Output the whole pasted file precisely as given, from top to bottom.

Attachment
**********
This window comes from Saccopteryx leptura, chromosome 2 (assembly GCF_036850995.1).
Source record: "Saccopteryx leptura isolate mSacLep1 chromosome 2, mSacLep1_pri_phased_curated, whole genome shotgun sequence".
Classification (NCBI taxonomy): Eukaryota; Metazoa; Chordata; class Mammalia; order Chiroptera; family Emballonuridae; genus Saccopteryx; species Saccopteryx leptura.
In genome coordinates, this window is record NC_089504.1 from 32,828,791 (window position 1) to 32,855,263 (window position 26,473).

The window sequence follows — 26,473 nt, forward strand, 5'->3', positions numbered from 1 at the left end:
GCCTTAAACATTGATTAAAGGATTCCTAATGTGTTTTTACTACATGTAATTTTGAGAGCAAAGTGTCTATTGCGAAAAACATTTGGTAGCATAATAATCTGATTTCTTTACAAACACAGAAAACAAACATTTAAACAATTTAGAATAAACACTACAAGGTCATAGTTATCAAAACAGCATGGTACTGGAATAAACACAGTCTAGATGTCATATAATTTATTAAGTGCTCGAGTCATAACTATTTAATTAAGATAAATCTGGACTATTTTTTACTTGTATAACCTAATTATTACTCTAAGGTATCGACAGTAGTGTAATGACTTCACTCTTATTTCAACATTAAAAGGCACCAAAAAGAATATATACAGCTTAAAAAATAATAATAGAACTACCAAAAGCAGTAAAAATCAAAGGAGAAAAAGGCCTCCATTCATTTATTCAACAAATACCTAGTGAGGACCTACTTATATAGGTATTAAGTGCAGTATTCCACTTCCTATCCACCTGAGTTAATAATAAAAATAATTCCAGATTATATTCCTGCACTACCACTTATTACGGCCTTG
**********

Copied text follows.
This window comes from Saccopteryx leptura, chromosome 2 (assembly GCF_036850995.1).
Source record: "Saccopteryx leptura isolate mSacLep1 chromosome 2, mSacLep1_pri_phased_curated, whole genome shotgun sequence".
Classification (NCBI taxonomy): Eukaryota; Metazoa; Chordata; class Mammalia; order Chiroptera; family Emballonuridae; genus Saccopteryx; species Saccopteryx leptura.
In genome coordinates, this window is record NC_089504.1 from 32,828,791 (window position 1) to 32,855,263 (window position 26,473).

The window sequence follows — 26,473 nt, forward strand, 5'->3', positions numbered from 1 at the left end:
GCCTTAAACATTGATTAAAGGATTCCTAATGTGTTTTTACTACATGTAATTTTGAGAGCAAAGTGTCTATTGCGAAAAACATTTGGTAGCATAATAATCTGATTTCTTTACAAACACAGAAAACAAACATTTAAACAATTTAGAATAAACACTACAAGGTCATAGTTATCAAAACAGCATGGTACTGGAATAAACACAGTCTAGATGTCATATAATTTATTAAGTGCTCGAGTCATAACTATTTAATTAAGATAAATCTGGACTATTTTTTACTTGTATAACCTAATTATTACTCTAAGGTATCGACAGTAGTGTAATGACTTCACTCTTATTTCAACATTAAAAGGCACCAAAAAGAATATATACAGCTTAAAAAATAATAATAGAACTACCAAAAGCAGTAAAAATCAAAGGAGAAAAAGGCCTCCATTCATTTATTCAACAAATACCTAGTGAGGACCTACTTATATAGGTATTAAGTGCAGTATTCCACTTCCTATCCACCTGAGTTAATAATAAAAATAATTCCAGATTATATTCCTGCACTACCACTTATTACGGCCTTG